At a backyard gathering of supporters, Clinton was asked why she has the best chance of defeating the eventual Republican nominee. She argued that her long history of coming under Republican fire as first lady and now a New York senator makes her the most prepared for a general election fight.
“I’ve been through it and I understand their tactics. I have been subjected to them for 15 years and I have survived them,” she said. “There’s something to be said for that, because I understand what they will do.”
She said the goal of Republicans will be to “drive up the negatives” of the Democratic nominee.
“It will all be fresh information. It will all be, ‘Oh, you didn’t know? Let us tell you. Let us create a caricature. Let us give you this picture.’ Whereas I have the somewhat mixed, but rather fortunate blessing of already starting with those negatives. For me that’s a plus.”
Oh no! According to chumley et al over at DailyKos, Hillary has ceded the terror issue to the Republicans.
Except when you listen to what she said IN CONTEXT.
Hmmm. That “what if, what if” in context doesn’t sound like she’s talking about a terrorist attack, per se. She’s saying that there are all sorts of things that you could “what if” yourself to death over that could come up between now and November 2008 that could affect the election, including something related to terrorism (you know, like a video from Osama bin Laden, or another series of well-timed “terrorist alerts” or even, god forbid, a terrorist event). And Hillary believes that she is the best Democratic candidate to handle these unexpected scenarios because she’s been in the rightwing noise machine’s cross-hairs for years. She gets how they operate. And she’s best equipped to handle them.
From The Trail at the Washington Post:
Addressing voters in Concord, N.H. yesterday, Clinton said her experience would help her “handle things I have no control over” in the general election. “It’s a horrible prospect to ask yourself ‘What if? What if?,’ ” she went on. “But if certain things happen between now and the election, particularly with respect to terrorism, that will automatically give the Republicans an advantage again, no matter how badly they have mishandled it, no matter how much more dangerous they have made the world. So I think I’m the best of the Democrats to deal with that as well.”
The R’s know how to play the fear card. And they spin it to their advantage. I know it. You know it. And Hillary definitely knows it.
As it happens, Clinton herself has warned in the past about Republican attempts to use the terror threat as a cudgel against Democrats. At a labor convention in February 2006, she said that Rove’s strategy boiled down to this: “‘Here’s your game plan, folks. Here’s how we’re going to win. We’re going to win by getting everybody scared again.’ Contrary to Franklin Roosevelt, we have nothing to fear but fear itself. This crowd is, ‘All we’re got is fear, and we’re going to keep playing the fear card.’”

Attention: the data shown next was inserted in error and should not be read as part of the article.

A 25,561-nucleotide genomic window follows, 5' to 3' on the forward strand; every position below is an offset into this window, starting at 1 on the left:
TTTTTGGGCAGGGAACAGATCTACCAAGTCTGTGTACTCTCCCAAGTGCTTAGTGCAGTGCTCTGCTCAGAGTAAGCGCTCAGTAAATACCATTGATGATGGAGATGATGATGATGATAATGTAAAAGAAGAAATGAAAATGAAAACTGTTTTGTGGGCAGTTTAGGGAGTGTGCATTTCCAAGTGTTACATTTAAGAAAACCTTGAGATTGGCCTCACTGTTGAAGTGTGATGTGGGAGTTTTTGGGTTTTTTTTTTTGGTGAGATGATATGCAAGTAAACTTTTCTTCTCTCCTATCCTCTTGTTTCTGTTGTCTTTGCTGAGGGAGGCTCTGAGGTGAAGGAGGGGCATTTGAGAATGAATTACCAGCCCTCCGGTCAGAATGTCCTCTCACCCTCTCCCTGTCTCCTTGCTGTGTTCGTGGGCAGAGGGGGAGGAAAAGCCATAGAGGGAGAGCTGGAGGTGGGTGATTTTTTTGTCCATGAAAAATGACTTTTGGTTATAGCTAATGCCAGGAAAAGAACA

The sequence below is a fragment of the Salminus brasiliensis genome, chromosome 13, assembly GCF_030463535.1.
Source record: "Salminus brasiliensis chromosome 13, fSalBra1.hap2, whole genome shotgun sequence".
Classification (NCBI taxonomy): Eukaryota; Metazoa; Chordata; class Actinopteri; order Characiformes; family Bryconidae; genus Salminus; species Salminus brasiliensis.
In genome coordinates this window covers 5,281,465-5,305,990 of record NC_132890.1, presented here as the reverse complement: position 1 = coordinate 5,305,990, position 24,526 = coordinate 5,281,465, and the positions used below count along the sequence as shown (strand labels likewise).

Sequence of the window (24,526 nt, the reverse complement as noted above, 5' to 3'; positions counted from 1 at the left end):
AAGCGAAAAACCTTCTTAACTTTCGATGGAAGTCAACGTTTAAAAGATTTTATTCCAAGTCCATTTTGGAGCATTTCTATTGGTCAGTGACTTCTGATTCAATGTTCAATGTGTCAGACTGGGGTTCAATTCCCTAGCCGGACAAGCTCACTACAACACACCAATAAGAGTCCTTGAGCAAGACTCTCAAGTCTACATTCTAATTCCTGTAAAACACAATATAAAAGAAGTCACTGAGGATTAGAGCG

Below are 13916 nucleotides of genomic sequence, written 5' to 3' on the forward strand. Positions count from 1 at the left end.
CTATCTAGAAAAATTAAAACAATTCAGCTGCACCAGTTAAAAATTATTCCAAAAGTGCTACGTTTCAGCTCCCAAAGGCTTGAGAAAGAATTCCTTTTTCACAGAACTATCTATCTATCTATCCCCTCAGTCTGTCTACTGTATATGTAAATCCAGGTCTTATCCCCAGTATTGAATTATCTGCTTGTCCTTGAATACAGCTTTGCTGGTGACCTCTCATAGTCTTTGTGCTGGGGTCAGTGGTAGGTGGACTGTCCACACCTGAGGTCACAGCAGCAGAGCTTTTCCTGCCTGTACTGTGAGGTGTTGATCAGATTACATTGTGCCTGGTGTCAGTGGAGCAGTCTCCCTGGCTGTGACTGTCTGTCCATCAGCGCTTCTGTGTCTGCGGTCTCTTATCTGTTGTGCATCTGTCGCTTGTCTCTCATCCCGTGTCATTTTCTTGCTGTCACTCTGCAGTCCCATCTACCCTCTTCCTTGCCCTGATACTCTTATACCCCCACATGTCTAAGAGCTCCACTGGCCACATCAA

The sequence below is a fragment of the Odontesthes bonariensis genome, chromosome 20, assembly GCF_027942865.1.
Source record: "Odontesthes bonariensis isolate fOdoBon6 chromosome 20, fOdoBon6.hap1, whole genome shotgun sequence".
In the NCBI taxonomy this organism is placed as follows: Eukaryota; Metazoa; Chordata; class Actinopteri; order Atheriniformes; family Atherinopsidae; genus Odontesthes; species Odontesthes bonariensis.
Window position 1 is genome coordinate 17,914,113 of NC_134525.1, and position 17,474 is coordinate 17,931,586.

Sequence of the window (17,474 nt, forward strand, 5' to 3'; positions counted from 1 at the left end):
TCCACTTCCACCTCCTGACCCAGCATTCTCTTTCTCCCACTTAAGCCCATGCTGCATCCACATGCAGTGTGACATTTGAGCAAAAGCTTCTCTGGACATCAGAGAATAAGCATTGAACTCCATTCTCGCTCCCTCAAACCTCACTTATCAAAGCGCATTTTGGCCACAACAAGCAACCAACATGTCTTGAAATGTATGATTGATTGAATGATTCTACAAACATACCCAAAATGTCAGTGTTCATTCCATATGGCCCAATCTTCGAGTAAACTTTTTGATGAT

In now predicting an inherent “advantage” for Republicans in the event of another attack, Clinton may just have been keeping up on the latest academic literature. A group of psychologists has been making waves with extensive research suggesting that the Sept. 11 attacks, and subsequent evocations of the attacks by Bush and other Republican candidates, provoked in many voters a subconscious fear of their own mortality and a “worldview defense” that made them more likely to vote Republican in 2002 and 2004.
On Edit: Here is a fuller account of the context of the remarks above. (Concord Monitor)
…Years of political attacks have hardened Clinton and given her insight into Republican tactics, she said in response to a question about how she plans to beat a Republican in the general election.
Republicans “will go after anybody we nominate. Anyone who thinks that this election will be a runaway because it’s so self-evident that we have to have a Democrat I don’t think understands the intensity of the campaign that they will run,” Clinton said. “It is important that our nominee have no illusions about the difficulty of this race. I have none.”
It’s “fair to say that the tactic used effectively will be to drive up the negatives of whoever our nominee is, and it will all be fresh information. It will all be, ‘Oh, you didn’t know. Let us tell you. Let us paint a caricature,’ ” Clinton said of Republican tactics. “Whereas I have the somewhat mixed but rather fortunate blessing of already starting with those negatives. And for me, that’s a plus.”
Apart from Republican attacks, Clinton argued that her political experience would equip her “to handle things I have no control over” in the general election.
Her remarks peeled back the curtain, ever so slightly, on the possible scenarios Clinton is considering in her general election strategy.
“It’s a horrible prospect to ask yourself ‘What if? What if?,’ ” Clinton said. “But if certain things happen between now and the election, particularly with respect to terrorism, that will automatically give the Republicans an advantage again, no matter how badly they have mishandled it, no matter how much more dangerous they have made the world. So I think I’m the best of the Democrats to deal with that as well.”